White and black magic, cult of the dead and pre-Christian rituals are the cultural backbone of the Vlachs in Eastern Serbia. A close-knit community that entrusted shamanesses with spiritual mediation
Following the discovery of Balkan werewolves’ supernatural world in the Netflix series Wednesday, we are going to go deep in this mystical, sociological and somehow magical reality. Serbia is the country where we can discover some specific ancestral cultural traditions that still survive modernity. More specifically, Eastern Serbia. Here we find a close-knit community, that has made pagan magic the backbone of its identity. And this key element has been entrusted to women. Today, we open the door to Vlachs of Serbia and – respectfully – we are going to discover their mysteries.
With special thanks to Marija Stevuljevic and Giorgio Fruscione
An ancestral community
Although the derivations of the word Walhōs have branched out across Europe over the centuries – from English Wales to Dutch Waols (Walloon), Hungarian olasz and Polish włoch (Italian) – ‘Vlach’ is probably the most famous one. From the 13th century onwards, all the peoples between the Danube and the Carpathians agreed to recognize themselves under the common root ‘Vlach’. And the region became Wallachia.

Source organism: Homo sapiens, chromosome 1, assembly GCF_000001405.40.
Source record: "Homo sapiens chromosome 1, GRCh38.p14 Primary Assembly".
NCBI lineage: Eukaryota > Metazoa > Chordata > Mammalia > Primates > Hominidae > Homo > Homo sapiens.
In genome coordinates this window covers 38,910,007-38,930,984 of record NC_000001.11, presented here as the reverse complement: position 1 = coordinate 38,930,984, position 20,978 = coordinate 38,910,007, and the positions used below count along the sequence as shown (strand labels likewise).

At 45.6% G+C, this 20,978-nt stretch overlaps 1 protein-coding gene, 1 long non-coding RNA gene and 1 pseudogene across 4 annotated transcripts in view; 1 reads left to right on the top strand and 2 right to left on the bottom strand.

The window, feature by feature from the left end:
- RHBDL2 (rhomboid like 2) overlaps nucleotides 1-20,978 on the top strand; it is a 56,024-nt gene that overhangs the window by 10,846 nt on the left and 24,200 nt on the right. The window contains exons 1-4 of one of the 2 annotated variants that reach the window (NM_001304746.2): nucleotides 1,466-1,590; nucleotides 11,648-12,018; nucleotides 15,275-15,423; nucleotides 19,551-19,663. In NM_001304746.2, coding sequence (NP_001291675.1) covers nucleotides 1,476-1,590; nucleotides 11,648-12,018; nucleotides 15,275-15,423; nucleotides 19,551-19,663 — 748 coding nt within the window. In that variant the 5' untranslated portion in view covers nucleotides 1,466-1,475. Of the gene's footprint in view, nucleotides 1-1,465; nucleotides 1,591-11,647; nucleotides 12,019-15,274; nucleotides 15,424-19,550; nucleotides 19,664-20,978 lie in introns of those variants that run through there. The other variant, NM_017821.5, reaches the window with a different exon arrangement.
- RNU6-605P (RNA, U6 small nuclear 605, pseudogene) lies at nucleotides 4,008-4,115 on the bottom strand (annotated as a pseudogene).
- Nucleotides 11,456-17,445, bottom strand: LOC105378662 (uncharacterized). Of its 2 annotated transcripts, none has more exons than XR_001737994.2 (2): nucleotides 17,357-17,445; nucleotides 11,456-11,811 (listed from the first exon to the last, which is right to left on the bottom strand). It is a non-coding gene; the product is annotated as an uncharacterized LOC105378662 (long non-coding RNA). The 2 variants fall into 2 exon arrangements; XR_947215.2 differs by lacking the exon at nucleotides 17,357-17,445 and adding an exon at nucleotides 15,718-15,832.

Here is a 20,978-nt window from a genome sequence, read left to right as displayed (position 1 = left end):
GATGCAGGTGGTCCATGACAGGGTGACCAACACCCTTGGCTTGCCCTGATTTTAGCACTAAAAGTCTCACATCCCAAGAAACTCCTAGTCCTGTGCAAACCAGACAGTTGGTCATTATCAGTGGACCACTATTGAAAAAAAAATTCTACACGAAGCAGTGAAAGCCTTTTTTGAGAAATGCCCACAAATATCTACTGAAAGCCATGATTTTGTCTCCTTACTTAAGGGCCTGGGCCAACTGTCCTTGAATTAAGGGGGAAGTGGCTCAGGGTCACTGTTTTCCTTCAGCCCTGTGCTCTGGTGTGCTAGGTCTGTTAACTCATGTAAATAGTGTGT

Wallachia shares with Serbia the Southern border of present-day Romania. In the 18th century, Eastern Serbia (part of the Ottoman Empire) experienced large migration movements towards the Austro-Hungarian Empire. Abandoned villages in Eastern Serbia were occupied by people from the Principality of Wallachia (Ottoman Empire), who brought their Romance language with them. This is why two Serbian words referred to Vlach people: vlasi lived on the present-day Romanian side of the Danube, while rumuni lived on the present-day Serbian side of the river.
The habit completely changed after the unification of the Principalities of Wallachia and Moldavia in 1859 and the birth of the United Romanian Principalities (the core of the Romanian nation-State) three years later. Between the mid-19th century and the entire 20th century – including the Yugoslav time – the word ‘Vlachs’ identified the Romance-speaking people on Serbian territory, denying them any connection with Romania. Linguistically speaking, the Vlachs are divided into two groups: ungureni are closer to the Banat Romanian dialect, while tărani are closer to the dialect of the historical region of Wallachia.
According to the 2002 census, 40 thousand Vlachs live in Serbia. However, as reported in a study by the University of Novi Sad, it is estimated that they could be 250 thousand, if we take into account the mother tongue declared by the citizens in Eastern Serbia. Although the process of assimilation is taking over in what was once a nomadic herding society, today the Vlach communities in Eastern Serbia continue to keep their language and culture alive in rural areas.